With A Warm 'Song' In Our Hearts
Hearts of Atlantis opens with a slightly confused image: Through the lens of Bobby’s camera, we see a large, multi-faced crystal sphere. The faces of the crystal bend the light that passes through them in dazzling ways, distorting our view of reality and of the photograph lying behind the sphere. Through the lit orb, perception is filtered and altered, and Hearts in Atlantis, more than anything else is a story of filtered and altered perception.
Directed by Scott Hicks (Shine, Snow Falling on Cedars) and starring Anthony Hopkins, Hearts in Atlantis is based on the first of the five interconnected short stories that comprise Stephen King’s novella of the same name. After Bobby learns of his childhood friend’s death, he returns to his former home for the funeral, hoping to see Carol, the third member of their childhood trio. But he finds that she, too, has died, and he is hurled back into his past.
When Bobby receives an adult library card for his eleventh birthday instead of the cherry red Schwinn bicycle he has been dreaming of, he is at first disappointed. He knows his mother (Hope Davis) complains about money (his gambling addicted father died leaving nothing but bills), but he had hoped that perhaps she’d find a way to give him his present anyway. But soon, a mysterious stranger (Hopkins), who introduces himself as Ted Braughtigan, moves in upstairs and offers to pay Bobby a dollar a week to read the newspaper aloud to him and to watch for the “lowmen.” With visions of his bike in mind, he agrees, and slowly, Braughtigan begins to change Bobby’s perception of reality.
Immediately, it is obvious that there is something different about Braughtigan. He knows things intuitively—that Bobby wants a bike, for example. His fear of the mysterious “lowmen,” whom he claims are hunting him, puzzles Bobby. He also descends into strange dazes during which he becomes oblivious to the outside world, occurrences that scare Bobby more and more the closer he becomes to his new friend. And so, for Bobby, the summer, his magical Atlantis, passes with a series of startling revelations and changes in perception. In this period of growth, he begins to become aware—aware of his feelings for his friend Carol (Mika Boorem), of his mother’s greed and later, of regret, of his father’s true character, of the evils around him and of the uncanny gift possessed by his mysterious friend. Bobby must gradually come to terms with love, loss and truth as he grows out of this Atlantis.
Anyone familiar with Stephen King’s work can attest to his moments of brilliance. In King’s best work, he probes into morality and the complexities of human nature with astonishing depth. We grow to know an outsider (Andy Dufresne, John Coffey and now Ted Braughtigan) from the point of view of a person from the inside. The most disappointing thing about King’s career, though, is that very rarely is King’s work brought to the big screen with great success. For every truly exceptional King adaptation—The Shawshank Redemption, The Shining, Misery, and The Green Mile—there are dozens of poorly and cheaply made ones.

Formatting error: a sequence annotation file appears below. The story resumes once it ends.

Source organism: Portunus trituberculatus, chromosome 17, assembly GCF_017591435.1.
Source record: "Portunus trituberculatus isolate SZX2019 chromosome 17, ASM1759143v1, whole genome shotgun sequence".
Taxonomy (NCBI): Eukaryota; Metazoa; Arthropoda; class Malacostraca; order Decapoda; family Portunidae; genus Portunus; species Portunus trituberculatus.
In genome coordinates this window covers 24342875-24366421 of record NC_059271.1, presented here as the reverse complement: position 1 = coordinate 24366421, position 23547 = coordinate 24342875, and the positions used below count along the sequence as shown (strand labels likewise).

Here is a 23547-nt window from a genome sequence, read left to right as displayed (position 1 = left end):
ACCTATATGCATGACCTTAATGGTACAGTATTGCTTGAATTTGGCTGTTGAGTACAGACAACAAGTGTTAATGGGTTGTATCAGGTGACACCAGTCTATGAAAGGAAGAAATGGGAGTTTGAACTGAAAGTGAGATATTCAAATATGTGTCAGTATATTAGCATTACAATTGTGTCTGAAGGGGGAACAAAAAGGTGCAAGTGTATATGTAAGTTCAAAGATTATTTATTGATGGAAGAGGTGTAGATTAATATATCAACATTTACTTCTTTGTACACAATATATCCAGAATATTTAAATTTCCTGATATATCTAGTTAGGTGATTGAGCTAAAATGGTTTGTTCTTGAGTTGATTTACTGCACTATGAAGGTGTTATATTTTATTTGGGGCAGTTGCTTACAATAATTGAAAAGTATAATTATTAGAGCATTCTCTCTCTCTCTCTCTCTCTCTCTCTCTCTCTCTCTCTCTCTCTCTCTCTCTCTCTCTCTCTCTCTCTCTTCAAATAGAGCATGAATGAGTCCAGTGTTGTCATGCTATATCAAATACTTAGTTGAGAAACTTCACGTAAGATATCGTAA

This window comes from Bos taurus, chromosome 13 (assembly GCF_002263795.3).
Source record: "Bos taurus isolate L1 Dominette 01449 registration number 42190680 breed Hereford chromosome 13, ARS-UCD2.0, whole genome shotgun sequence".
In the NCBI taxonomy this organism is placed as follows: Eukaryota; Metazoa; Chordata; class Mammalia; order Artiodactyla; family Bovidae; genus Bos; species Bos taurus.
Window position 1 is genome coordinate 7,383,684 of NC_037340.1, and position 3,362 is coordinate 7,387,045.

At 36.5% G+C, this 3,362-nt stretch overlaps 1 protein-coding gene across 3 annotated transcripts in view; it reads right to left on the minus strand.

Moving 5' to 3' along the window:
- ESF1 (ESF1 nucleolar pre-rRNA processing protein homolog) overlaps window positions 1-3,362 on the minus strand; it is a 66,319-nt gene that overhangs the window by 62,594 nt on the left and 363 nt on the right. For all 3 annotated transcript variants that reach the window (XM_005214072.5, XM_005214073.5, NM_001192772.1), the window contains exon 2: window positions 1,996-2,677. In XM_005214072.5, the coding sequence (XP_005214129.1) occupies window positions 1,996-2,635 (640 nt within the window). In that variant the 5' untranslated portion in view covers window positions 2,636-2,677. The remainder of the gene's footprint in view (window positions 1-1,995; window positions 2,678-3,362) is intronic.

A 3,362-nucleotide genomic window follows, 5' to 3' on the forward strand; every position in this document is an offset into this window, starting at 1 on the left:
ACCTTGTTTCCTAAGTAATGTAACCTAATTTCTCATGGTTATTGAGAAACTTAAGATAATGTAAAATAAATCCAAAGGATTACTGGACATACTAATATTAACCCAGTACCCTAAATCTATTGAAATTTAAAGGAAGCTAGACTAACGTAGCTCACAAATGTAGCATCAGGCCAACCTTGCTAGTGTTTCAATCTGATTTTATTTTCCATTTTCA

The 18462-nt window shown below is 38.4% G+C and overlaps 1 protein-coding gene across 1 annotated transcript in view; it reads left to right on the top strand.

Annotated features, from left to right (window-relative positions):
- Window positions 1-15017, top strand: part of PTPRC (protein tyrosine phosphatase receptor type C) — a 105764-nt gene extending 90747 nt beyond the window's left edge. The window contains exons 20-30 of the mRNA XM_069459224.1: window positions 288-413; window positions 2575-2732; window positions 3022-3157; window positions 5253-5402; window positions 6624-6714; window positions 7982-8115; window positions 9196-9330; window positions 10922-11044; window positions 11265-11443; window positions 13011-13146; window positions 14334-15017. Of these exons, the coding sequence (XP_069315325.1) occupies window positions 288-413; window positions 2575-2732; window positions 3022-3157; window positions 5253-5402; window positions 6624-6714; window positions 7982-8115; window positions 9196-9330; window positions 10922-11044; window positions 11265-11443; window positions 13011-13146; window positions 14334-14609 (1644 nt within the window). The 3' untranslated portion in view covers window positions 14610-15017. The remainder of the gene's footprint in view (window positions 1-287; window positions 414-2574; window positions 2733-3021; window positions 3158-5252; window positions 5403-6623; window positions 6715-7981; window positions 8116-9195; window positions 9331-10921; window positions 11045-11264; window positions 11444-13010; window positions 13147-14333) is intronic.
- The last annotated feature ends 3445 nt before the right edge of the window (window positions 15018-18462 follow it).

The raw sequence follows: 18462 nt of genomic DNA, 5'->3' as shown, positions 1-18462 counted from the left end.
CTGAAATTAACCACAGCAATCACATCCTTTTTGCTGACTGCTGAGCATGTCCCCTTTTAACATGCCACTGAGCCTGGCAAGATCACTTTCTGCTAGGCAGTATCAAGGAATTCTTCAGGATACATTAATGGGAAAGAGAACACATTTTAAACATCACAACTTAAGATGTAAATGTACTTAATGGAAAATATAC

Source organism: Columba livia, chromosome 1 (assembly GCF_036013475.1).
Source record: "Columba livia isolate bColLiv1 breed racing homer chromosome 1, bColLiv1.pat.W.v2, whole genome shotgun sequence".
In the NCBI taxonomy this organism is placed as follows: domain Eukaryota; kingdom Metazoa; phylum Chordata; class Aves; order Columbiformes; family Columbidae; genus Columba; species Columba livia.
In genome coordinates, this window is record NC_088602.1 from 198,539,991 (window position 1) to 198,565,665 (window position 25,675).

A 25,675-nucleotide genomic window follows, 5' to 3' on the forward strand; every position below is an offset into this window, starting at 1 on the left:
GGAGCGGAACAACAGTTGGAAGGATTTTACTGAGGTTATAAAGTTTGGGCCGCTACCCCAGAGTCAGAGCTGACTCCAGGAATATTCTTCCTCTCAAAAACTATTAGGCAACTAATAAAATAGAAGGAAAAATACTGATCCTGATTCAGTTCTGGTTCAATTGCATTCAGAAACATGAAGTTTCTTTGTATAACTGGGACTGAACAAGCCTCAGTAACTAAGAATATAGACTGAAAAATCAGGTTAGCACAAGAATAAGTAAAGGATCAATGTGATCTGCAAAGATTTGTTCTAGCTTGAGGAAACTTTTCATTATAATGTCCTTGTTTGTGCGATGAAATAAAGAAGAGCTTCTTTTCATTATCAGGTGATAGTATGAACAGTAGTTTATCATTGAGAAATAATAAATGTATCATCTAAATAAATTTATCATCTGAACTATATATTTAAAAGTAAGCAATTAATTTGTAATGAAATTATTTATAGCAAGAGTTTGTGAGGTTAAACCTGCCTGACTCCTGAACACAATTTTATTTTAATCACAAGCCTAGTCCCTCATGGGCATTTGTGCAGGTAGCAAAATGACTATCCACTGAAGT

Going into Hearts in Atlantis, I hoped very much that this would be one of the exceptional adaptations. I had high expectations...which were fulfilled. This powerful and poignant tale, as multifaceted as the crystal sphere from the opening credits, is rendered beautifully in the more than capable hands of Scott Hicks. An example of Hicks’ impressive and insightful direction involves his use of glass, mirrors and photographs as motifs to indicate the distance between object, observer and the accuracy of perception. Bobby drifts into his past while gazing through a glass windowpane in his childhood bedroom. On the other hand, photographs, although the camera itself provides distance for Bobby, seem to indicate an exactitude of perception. Bobby’s clearest image of his father comes in the form of a happened-upon photograph.
The script, written by William Goldman, King veteran who also wrote the adaptation of Misery, flows beautifully and elegantly and is perfectly suited for Hopkins. The direction and script, joined with the late Piotr Sobocinski’s cinematography, reaches its height in climactic scenes that have an almost Technicolor glory to them, quite appropriate for the film’s 1950s spy drama atmosphere. Hopkins seems built for the part of Braughtigan, the enigmatic but elegant friend to Bobby. The unquenchable curiosity of Anton Yelchin’s Bobby plays perfectly against Hopkins’ mystique. It is this mystique that makes the film so magnetic and engrossing—the mystique of youth against the mystique of old age.
“You know,” says Braughtigan, “When you’re young, you have such moments of happiness that you think you’re living in some place magical, like Atlantis must have been. Then we grow old, and our hearts break in two.” What happens to that mystique of youth? Is it ever really lost?
“Why do we always expect that home will stay the same?” asks Bobby. “Nothing else does.” In revisiting his past, his home, in Hearts in Atlantis, Bobby is able to regain some of what he lost through the years and come to terms with the present.
Hearts In Atlantis
Warner Bros. Pictures